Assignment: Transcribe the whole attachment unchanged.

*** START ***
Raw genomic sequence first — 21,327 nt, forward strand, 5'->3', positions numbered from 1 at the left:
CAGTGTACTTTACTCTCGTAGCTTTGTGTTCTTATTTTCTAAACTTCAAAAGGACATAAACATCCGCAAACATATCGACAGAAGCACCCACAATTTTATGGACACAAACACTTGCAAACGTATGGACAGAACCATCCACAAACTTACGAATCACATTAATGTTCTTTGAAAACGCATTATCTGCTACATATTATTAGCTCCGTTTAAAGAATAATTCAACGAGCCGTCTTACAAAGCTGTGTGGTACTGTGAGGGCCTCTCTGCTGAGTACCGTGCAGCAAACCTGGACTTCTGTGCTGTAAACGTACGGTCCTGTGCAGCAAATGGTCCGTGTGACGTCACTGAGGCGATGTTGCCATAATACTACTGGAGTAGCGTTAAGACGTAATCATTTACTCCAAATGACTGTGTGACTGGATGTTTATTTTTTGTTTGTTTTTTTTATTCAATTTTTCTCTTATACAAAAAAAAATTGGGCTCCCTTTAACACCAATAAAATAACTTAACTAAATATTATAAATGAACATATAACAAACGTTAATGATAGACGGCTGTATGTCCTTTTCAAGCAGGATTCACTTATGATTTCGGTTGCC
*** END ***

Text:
Raw genomic sequence first — 21,327 nt, forward strand, 5'->3', positions numbered from 1 at the left:
CAGTGTACTTTACTCTCGTAGCTTTGTGTTCTTATTTTCTAAACTTCAAAAGGACATAAACATCCGCAAACATATCGACAGAAGCACCCACAATTTTATGGACACAAACACTTGCAAACGTATGGACAGAACCATCCACAAACTTACGAATCACATTAATGTTCTTTGAAAACGCATTATCTGCTACATATTATTAGCTCCGTTTAAAGAATAATTCAACGAGCCGTCTTACAAAGCTGTGTGGTACTGTGAGGGCCTCTCTGCTGAGTACCGTGCAGCAAACCTGGACTTCTGTGCTGTAAACGTACGGTCCTGTGCAGCAAATGGTCCGTGTGACGTCACTGAGGCGATGTTGCCATAATACTACTGGAGTAGCGTTAAGACGTAATCATTTACTCCAAATGACTGTGTGACTGGATGTTTATTTTTTGTTTGTTTTTTTTATTCAATTTTTCTCTTATACAAAAAAAAATTGGGCTCCCTTTAACACCAATAAAATAACTTAACTAAATATTATAAATGAACATATAACAAACGTTAATGATAGACGGCTGTATGTCCTTTTCAAGCAGGATTCACTTATGATTTCGGTTGCC